Workers at a Samsung factory in the northern province of Bac Ninh. Photo: Ngoc Son
On the sidelines of a conference at the end of July, Samsung Vietnam CEO Myoung-Sup Han told the press that his company hopes to be treated as a local business soon, instead of a foreign investor.
He said every year Samsung makes huge contributions to Vietnam's export revenues, and creates jobs for hundreds of thousands of Vietnamese, and that all its products are labeled as "made in Vietnam."
Han's statement, despite raising a few eyebrows, did not cause any strong controversy, until recently.
During a press conference to promote Vietnamese goods last Wednesday, Vo Van Quyen, who is in charge of domestic market issues at the Ministry of Industry and Trade, seemed to support Han's view.
Quyen said products made by Samsung, or any other foreign companies in Vietnam, can be categorized as Vietnamese products.
Many local businesses and economists simply do not like that idea. They say the electronics giant, which is now the biggest foreign investor in Vietnam with a total capital of US$11.3 billion, wants to receive the same favorable treatment that the government has given to Vietnamese producers to encourage the consumption of locally made products.
Economist Nguyen Van Ngai said foreign businesses operate in Vietnam should not be considered Vietnamese companies, a common rule that he claimed can be seen in other countries.
Even though foreign investors do contribute to the local economy, through tax payment and job creation, they are not local companies and can leave anytime when they find the business environment no longer favorable, he said.
Some officials want to label goods produced by foreign companies as Vietnamese goods because they want to increase export statistics to "glorify their performance," Ngai said.
He warned that such mislabeling will affect how policies are made, leading to unhealthy competition between local and foreign businesses.
Vu Kim Hanh, chairwoman of the Association of Vietnamese High Quality Goods, agreed, saying that many Vietnamese businesses are small and need state support, while foreign investors do not.
If all companies are treated the same and given similar incentives, local small enterprises will end up dead, she said.
Trinh Thanh Nhon, CEO of International Cosmetic Company, said foreign businesses have already been offered enough tax incentives, so they should not ask for more.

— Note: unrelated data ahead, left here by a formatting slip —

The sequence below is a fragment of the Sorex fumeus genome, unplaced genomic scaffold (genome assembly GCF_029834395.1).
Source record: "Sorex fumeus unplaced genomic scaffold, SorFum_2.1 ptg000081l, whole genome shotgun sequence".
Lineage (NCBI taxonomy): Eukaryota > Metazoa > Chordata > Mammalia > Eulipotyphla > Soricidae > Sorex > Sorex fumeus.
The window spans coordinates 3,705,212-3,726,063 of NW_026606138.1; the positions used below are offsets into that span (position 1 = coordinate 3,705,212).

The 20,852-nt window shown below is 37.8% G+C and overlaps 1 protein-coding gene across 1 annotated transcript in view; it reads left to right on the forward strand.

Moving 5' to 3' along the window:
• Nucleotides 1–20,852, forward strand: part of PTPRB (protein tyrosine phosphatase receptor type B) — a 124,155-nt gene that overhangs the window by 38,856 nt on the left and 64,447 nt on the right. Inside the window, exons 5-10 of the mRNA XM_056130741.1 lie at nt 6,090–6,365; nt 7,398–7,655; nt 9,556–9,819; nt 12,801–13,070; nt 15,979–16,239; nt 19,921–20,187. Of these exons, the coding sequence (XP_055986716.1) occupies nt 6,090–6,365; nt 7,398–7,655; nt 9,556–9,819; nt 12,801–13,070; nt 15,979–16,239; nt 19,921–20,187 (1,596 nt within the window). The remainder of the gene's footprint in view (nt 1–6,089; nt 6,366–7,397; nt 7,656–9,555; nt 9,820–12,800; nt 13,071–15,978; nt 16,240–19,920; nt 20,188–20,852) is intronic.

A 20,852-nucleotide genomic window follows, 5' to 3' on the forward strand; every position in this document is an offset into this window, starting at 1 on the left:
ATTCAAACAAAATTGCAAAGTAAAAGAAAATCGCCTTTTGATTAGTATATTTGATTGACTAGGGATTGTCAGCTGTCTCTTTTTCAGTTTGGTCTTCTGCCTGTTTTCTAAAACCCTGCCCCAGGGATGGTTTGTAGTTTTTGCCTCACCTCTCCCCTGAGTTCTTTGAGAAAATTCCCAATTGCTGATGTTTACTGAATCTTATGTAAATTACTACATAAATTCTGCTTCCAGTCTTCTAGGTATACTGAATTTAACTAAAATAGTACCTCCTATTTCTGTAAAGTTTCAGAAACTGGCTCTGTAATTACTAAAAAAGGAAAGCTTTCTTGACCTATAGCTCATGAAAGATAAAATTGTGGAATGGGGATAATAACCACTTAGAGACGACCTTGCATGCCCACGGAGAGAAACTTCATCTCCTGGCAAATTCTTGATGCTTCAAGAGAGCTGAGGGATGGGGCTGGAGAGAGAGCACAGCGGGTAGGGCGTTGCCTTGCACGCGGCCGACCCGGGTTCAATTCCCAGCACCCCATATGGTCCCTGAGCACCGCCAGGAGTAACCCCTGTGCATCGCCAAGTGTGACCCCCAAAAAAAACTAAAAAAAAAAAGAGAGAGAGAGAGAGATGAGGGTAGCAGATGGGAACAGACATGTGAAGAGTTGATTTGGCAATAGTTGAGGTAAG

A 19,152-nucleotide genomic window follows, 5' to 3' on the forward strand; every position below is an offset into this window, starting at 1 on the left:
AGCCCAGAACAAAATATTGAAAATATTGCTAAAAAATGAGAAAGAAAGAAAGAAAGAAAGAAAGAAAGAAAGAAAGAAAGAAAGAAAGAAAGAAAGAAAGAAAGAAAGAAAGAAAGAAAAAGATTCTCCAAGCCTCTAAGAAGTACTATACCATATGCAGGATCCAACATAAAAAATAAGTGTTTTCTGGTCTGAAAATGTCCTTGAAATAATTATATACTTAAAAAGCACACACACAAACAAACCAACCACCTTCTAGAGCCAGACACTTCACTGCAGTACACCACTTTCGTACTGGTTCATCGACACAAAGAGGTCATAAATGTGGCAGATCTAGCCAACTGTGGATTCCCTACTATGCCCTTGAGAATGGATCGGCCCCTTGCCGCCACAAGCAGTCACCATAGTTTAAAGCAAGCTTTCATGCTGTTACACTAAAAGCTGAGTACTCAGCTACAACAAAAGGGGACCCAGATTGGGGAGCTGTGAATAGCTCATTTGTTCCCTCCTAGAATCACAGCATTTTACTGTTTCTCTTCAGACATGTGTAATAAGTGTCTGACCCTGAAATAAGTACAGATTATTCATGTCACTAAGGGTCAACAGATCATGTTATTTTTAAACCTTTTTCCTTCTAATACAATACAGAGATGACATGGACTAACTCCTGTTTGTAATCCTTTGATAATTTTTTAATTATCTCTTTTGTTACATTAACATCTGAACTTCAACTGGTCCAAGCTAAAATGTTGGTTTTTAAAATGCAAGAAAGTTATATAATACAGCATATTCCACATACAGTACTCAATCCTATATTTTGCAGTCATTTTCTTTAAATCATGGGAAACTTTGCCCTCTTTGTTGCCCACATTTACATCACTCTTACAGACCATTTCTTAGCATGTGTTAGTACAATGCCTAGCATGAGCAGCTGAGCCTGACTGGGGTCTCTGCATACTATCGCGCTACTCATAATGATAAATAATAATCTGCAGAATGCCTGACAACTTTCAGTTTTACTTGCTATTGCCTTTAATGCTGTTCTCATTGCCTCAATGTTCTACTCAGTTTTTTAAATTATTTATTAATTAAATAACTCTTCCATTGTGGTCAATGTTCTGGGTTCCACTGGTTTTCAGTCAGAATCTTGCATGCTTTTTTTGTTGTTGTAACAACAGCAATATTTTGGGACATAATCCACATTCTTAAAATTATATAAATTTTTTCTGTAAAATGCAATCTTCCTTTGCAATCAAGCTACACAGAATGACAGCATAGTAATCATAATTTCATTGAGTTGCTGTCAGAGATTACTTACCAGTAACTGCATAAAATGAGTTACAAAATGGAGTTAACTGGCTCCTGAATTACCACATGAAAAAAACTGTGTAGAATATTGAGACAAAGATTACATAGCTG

His company makes household goods such as laundry detergent and toothpaste and has been facing a tough competition from giants, notably P&G and Unilever.
Exports by foreign-owned companies hit $85.2 billion in the January-September period, up 15.8 percent, accounting for 70.6 percent of Vietnam's total exports, the General Statistics Office reported.
A total of $17.16 billion was registered for both existing and newly-licensed foreign projects in the first nine months, up 53.4 percent from the period last year, it said.
Estimates vary but economists believe the foreign sector is now responsible for around half of the country's gross domestic product.
SOURCES OF EXPORTS: WHO IS SHIPPING MORE?
This graphic from a report released by the Asian Development Bank in September shows the sources of Vietnamese exports, with data collected from the General Statistics Office.
Economist Nguyen Minh Phong said ever since Vietnam first opened its economy for foreign investors 25 years ago, the participation of local suppliers in foreign investors' value chain is "extremely limited."
It is not right to call their products Vietnamese when almost all the materials and parts are imported, Phong said.
He urged the government to keep supporting local businesses so they can join the value chain of exports, saying it will also help develop Vietnam's production.
Local manufacturers ague that they have always tried to become suppliers for foreign companies, but it is never easy.
Nguyen Duc Hong, deputy general director of Thong Nhat Rubber Ltd.,Co., said it is "extremely difficult" for Vietnamese businesses to ink a deal with foreign investors.
He said his company has for years been a supplier for Skellerup and Molten, both spare part providers contracted by global automakers, but foreign car manufacturers in Vietnam still refuse to buy directly from his company.
Hong did not elaborate. But his comment is in contradiction to what many foreign companies have suggested. Foreign automakers in particular have complained about a lack of qualified suppliers in Vietnam, which force them to pay more to imports parts and components from overseas.
Nguyen Mai is one of very few economists who expressed their support for Samsung's proposal, saying it will be "progressive" to redefine what makes a company local or foreign.
People should not be too concerned about distinguishing foreign businesses from local ones, considering the huge benefits foreign investors have brought to Vietnam, such as 3.5 million jobs, he said.
Samsung alone is employing 130,000 Vietnamese workers and it reports annual export revenues of $30 billion, Mai said, stressing that Vietnam should be proud that those quality products are made by Vietnamese.
Pham Tat Thang, a senior researcher at the Vietnam Institute for Trade, said since the foreign is part of Vietnam's economy, their products are essentially Vietnamese.
Some refuse to take a stand in this debate.
Vo Tri Thanh, deputy chief of the Central Institute for Economic Management, said the government should think carefully about the concept of fairness in a global context.
Policies should not be about labeling, he said.
What's important is how much a business can bring to the economy, Thanh said.